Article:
Homemade scales

Last month, I mentioned that I was selling a lot of stuff using eBay – mostly games, but also DVDs, books, phones, etc. By using the Royal Mail’s online postage printer, I was able to avoid visiting the Post Office. The only problem is that I don’t have my own scales.

For most items, you don’t need scales. The Royal Mail has a nifty weight comparison guide that tells you the approximately how much common items like books, DVDs, CDs and phones weigh. It tends to overestimate weights, but it’s good enough. When it comes to uncommon items, however, you need to find another solution.

I eventually hit upon the idea of using my steel ruler as a beam, a bed railing as a fulcrum, and an object of known weight as a counterbalance. A good source of objects with known weight is the kitchen, but if you’re looking for something lighter than a bag of sugar or tub of margarine, you have to be a bit more imaginative. It turns out that pretty much all modern consumer electronics such as digital cameras, mobile phones and MP3 players have their exact weight recorded on the web, typically in product reviews and specifications. The weight of my Nokia N73, for example, is exactly 116g. Put the N73 on the ruler, put the object whose weight you want to know on the other side, and you can figure out whether it’s lighter or heavier.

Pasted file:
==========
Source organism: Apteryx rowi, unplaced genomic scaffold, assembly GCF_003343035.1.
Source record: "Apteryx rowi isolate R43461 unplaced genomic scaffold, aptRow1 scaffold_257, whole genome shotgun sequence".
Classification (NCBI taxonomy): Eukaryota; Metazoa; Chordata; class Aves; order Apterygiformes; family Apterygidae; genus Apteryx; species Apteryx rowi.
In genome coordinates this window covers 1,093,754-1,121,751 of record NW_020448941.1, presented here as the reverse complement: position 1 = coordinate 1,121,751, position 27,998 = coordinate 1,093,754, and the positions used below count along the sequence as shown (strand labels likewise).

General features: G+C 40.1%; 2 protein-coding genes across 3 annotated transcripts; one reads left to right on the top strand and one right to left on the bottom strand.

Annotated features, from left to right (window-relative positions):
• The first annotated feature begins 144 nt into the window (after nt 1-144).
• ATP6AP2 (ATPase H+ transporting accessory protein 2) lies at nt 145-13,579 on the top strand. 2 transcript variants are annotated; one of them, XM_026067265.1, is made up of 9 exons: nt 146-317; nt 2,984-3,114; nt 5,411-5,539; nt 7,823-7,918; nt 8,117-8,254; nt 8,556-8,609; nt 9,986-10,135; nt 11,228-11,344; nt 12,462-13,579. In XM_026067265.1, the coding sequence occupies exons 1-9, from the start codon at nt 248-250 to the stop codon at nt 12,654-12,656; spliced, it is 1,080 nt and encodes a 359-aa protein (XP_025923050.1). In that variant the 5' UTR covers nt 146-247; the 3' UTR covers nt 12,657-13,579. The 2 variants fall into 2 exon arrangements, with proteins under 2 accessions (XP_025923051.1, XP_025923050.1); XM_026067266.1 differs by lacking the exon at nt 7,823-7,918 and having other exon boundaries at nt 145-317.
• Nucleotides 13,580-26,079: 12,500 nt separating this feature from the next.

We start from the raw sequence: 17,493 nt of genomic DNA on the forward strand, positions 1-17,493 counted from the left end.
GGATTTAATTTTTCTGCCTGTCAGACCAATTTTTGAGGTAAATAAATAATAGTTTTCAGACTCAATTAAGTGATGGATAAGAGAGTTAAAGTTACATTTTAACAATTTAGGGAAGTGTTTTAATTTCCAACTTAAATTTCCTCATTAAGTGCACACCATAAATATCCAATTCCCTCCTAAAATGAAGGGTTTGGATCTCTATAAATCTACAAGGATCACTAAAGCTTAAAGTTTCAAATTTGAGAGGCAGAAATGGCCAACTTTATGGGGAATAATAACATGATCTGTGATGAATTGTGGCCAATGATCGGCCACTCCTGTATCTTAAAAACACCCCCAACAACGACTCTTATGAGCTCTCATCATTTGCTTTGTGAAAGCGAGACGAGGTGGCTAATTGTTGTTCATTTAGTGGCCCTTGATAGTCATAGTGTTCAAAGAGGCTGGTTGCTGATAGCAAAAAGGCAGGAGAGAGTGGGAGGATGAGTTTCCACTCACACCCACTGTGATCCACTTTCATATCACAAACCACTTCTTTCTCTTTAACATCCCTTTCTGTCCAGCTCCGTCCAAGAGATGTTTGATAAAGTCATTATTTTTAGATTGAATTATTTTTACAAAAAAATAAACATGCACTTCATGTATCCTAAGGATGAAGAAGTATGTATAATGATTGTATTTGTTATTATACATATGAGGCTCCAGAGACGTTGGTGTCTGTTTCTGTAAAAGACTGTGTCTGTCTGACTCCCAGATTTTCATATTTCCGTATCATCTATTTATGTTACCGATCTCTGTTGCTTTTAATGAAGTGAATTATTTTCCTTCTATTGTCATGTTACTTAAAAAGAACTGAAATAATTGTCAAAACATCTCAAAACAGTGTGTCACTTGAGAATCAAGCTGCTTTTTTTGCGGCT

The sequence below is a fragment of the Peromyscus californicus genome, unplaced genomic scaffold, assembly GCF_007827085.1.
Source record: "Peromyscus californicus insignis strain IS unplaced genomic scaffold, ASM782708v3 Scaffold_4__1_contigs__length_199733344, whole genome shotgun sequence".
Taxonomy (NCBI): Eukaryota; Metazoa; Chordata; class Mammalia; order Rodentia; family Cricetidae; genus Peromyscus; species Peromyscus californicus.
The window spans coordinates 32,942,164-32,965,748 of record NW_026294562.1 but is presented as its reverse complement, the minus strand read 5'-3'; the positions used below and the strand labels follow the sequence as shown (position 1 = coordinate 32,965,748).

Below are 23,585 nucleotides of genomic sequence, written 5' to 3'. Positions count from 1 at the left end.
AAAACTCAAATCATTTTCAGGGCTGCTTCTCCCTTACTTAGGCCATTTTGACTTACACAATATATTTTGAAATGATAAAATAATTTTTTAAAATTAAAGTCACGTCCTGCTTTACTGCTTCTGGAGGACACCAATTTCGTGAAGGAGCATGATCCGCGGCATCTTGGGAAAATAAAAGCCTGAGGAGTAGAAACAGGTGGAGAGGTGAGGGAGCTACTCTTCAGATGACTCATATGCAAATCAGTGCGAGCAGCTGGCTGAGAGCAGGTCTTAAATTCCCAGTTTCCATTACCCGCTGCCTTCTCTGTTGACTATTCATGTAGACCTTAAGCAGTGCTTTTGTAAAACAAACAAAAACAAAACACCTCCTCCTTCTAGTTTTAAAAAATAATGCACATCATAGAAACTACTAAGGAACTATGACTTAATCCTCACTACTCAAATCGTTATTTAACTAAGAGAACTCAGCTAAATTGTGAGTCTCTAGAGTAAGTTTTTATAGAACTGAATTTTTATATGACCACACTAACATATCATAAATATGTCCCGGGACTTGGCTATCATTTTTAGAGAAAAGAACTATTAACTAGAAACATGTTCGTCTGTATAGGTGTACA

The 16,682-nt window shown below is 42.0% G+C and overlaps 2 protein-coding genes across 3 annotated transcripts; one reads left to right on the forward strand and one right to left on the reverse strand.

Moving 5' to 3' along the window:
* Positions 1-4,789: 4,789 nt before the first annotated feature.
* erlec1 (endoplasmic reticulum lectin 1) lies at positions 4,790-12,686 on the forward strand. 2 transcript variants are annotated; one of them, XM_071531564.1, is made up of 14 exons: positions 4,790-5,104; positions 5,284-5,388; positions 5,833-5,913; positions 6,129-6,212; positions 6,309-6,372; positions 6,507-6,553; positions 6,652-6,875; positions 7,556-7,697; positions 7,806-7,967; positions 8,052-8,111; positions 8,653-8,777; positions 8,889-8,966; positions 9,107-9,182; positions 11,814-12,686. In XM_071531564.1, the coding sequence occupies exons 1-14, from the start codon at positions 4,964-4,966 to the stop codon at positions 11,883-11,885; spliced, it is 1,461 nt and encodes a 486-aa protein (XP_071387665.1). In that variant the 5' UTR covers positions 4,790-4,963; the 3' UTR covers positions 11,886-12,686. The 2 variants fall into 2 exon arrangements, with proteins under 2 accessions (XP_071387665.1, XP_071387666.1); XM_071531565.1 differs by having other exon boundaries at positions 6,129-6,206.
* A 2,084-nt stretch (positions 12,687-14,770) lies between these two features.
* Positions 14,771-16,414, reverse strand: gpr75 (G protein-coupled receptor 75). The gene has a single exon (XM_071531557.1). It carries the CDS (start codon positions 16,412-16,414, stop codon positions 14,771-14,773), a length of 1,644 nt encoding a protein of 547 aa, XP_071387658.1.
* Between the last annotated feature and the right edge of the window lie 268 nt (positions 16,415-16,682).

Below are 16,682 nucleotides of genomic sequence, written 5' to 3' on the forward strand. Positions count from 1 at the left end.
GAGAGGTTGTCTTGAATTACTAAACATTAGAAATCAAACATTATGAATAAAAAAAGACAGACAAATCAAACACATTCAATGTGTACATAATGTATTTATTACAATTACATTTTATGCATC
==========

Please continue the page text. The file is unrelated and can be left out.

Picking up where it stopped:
If you want to be exact about it, you can always start measuring the moment of the forces and so on (which is why it’s useful to use a ruler) but I find that only a certain amount of precision is required.

One of my abandoned ideas was simply weighing two objects in either hand and trying to figure out which was heavier. Apart from being a rather boring and unscientific solution, I decided that I would be too vulnerable to the size-weight illusion and gave it up.

All of this was rendered moot when my girlfriend bought me a very shiny electronic balance for my birthday, but here it is, mostly to be a service to the scale-less among us, and partly to convince you that there’s more to my life than tirades against publishers and the BBC…

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